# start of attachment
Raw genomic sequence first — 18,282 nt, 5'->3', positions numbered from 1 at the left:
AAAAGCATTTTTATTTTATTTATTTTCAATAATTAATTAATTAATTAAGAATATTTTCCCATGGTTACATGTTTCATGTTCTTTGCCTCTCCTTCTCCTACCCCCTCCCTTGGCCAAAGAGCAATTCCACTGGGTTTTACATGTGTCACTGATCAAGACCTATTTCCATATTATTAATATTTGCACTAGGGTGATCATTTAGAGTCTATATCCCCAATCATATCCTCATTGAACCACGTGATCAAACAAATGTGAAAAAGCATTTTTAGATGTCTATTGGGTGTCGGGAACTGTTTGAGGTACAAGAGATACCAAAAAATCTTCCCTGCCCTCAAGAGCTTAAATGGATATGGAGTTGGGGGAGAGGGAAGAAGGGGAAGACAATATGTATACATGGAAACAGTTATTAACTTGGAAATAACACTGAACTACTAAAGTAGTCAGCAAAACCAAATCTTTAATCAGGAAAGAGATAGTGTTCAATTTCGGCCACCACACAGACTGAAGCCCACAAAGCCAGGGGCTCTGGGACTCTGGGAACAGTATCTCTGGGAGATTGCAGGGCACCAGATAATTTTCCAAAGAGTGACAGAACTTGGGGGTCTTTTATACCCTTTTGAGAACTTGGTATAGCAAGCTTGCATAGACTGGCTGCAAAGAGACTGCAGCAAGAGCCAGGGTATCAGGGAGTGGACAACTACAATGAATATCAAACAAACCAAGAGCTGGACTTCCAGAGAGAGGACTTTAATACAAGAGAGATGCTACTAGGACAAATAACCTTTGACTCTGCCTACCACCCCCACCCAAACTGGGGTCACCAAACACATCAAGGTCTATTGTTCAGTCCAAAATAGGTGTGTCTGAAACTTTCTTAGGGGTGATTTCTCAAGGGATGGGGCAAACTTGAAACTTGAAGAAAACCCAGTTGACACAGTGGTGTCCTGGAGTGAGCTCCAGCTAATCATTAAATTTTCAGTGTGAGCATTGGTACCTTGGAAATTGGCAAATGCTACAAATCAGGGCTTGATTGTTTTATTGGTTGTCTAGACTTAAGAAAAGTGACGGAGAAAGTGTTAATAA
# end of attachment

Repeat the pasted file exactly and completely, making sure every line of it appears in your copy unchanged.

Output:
Raw genomic sequence first — 18,282 nt, 5'->3', positions numbered from 1 at the left:
AAAAGCATTTTTATTTTATTTATTTTCAATAATTAATTAATTAATTAAGAATATTTTCCCATGGTTACATGTTTCATGTTCTTTGCCTCTCCTTCTCCTACCCCCTCCCTTGGCCAAAGAGCAATTCCACTGGGTTTTACATGTGTCACTGATCAAGACCTATTTCCATATTATTAATATTTGCACTAGGGTGATCATTTAGAGTCTATATCCCCAATCATATCCTCATTGAACCACGTGATCAAACAAATGTGAAAAAGCATTTTTAGATGTCTATTGGGTGTCGGGAACTGTTTGAGGTACAAGAGATACCAAAAAATCTTCCCTGCCCTCAAGAGCTTAAATGGATATGGAGTTGGGGGAGAGGGAAGAAGGGGAAGACAATATGTATACATGGAAACAGTTATTAACTTGGAAATAACACTGAACTACTAAAGTAGTCAGCAAAACCAAATCTTTAATCAGGAAAGAGATAGTGTTCAATTTCGGCCACCACACAGACTGAAGCCCACAAAGCCAGGGGCTCTGGGACTCTGGGAACAGTATCTCTGGGAGATTGCAGGGCACCAGATAATTTTCCAAAGAGTGACAGAACTTGGGGGTCTTTTATACCCTTTTGAGAACTTGGTATAGCAAGCTTGCATAGACTGGCTGCAAAGAGACTGCAGCAAGAGCCAGGGTATCAGGGAGTGGACAACTACAATGAATATCAAACAAACCAAGAGCTGGACTTCCAGAGAGAGGACTTTAATACAAGAGAGATGCTACTAGGACAAATAACCTTTGACTCTGCCTACCACCCCCACCCAAACTGGGGTCACCAAACACATCAAGGTCTATTGTTCAGTCCAAAATAGGTGTGTCTGAAACTTTCTTAGGGGTGATTTCTCAAGGGATGGGGCAAACTTGAAACTTGAAGAAAACCCAGTTGACACAGTGGTGTCCTGGAGTGAGCTCCAGCTAATCATTAAATTTTCAGTGTGAGCATTGGTACCTTGGAAATTGGCAAATGCTACAAATCAGGGCTTGATTGTTTTATTGGTTGTCTAGACTTAAGAAAAGTGACGGAGAAAGTGTTAATAA